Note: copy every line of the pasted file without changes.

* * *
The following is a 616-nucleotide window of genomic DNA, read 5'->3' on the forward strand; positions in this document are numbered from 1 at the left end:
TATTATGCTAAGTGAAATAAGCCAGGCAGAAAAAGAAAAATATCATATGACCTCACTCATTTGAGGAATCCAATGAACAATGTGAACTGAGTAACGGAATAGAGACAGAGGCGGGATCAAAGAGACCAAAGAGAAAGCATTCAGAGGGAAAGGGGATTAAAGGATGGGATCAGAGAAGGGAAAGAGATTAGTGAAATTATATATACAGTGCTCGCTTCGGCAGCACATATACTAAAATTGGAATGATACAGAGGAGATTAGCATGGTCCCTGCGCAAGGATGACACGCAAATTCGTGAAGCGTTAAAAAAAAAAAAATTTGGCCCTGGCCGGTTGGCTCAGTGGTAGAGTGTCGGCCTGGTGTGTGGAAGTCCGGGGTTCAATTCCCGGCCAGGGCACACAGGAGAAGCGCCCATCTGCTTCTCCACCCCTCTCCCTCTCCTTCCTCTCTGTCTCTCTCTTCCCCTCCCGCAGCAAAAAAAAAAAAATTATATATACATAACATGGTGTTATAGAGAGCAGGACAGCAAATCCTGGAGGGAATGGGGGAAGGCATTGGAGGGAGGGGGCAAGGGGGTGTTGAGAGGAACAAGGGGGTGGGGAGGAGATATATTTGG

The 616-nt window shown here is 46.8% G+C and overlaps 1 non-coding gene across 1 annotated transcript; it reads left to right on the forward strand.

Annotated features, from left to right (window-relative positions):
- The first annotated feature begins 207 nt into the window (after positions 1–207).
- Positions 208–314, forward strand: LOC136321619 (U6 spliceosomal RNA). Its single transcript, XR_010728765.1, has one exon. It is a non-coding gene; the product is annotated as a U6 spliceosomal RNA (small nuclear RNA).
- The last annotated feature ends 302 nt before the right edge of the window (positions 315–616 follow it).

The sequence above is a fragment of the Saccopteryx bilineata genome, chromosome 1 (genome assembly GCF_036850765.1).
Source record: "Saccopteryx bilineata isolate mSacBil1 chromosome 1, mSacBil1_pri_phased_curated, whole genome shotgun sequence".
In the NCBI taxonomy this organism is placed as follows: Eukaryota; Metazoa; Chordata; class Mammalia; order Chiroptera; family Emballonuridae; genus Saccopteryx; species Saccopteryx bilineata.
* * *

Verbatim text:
The following is a 616-nucleotide window of genomic DNA, read 5'->3' on the forward strand; positions in this document are numbered from 1 at the left end:
TATTATGCTAAGTGAAATAAGCCAGGCAGAAAAAGAAAAATATCATATGACCTCACTCATTTGAGGAATCCAATGAACAATGTGAACTGAGTAACGGAATAGAGACAGAGGCGGGATCAAAGAGACCAAAGAGAAAGCATTCAGAGGGAAAGGGGATTAAAGGATGGGATCAGAGAAGGGAAAGAGATTAGTGAAATTATATATACAGTGCTCGCTTCGGCAGCACATATACTAAAATTGGAATGATACAGAGGAGATTAGCATGGTCCCTGCGCAAGGATGACACGCAAATTCGTGAAGCGTTAAAAAAAAAAAAATTTGGCCCTGGCCGGTTGGCTCAGTGGTAGAGTGTCGGCCTGGTGTGTGGAAGTCCGGGGTTCAATTCCCGGCCAGGGCACACAGGAGAAGCGCCCATCTGCTTCTCCACCCCTCTCCCTCTCCTTCCTCTCTGTCTCTCTCTTCCCCTCCCGCAGCAAAAAAAAAAAAATTATATATACATAACATGGTGTTATAGAGAGCAGGACAGCAAATCCTGGAGGGAATGGGGGAAGGCATTGGAGGGAGGGGGCAAGGGGGTGTTGAGAGGAACAAGGGGGTGGGGAGGAGATATATTTGG

The 616-nt window shown here is 46.8% G+C and overlaps 1 non-coding gene across 1 annotated transcript; it reads left to right on the forward strand.

Annotated features, from left to right (window-relative positions):
- The first annotated feature begins 207 nt into the window (after positions 1–207).
- Positions 208–314, forward strand: LOC136321619 (U6 spliceosomal RNA). Its single transcript, XR_010728765.1, has one exon. It is a non-coding gene; the product is annotated as a U6 spliceosomal RNA (small nuclear RNA).
- The last annotated feature ends 302 nt before the right edge of the window (positions 315–616 follow it).

The sequence above is a fragment of the Saccopteryx bilineata genome, chromosome 1 (genome assembly GCF_036850765.1).
Source record: "Saccopteryx bilineata isolate mSacBil1 chromosome 1, mSacBil1_pri_phased_curated, whole genome shotgun sequence".
In the NCBI taxonomy this organism is placed as follows: Eukaryota; Metazoa; Chordata; class Mammalia; order Chiroptera; family Emballonuridae; genus Saccopteryx; species Saccopteryx bilineata.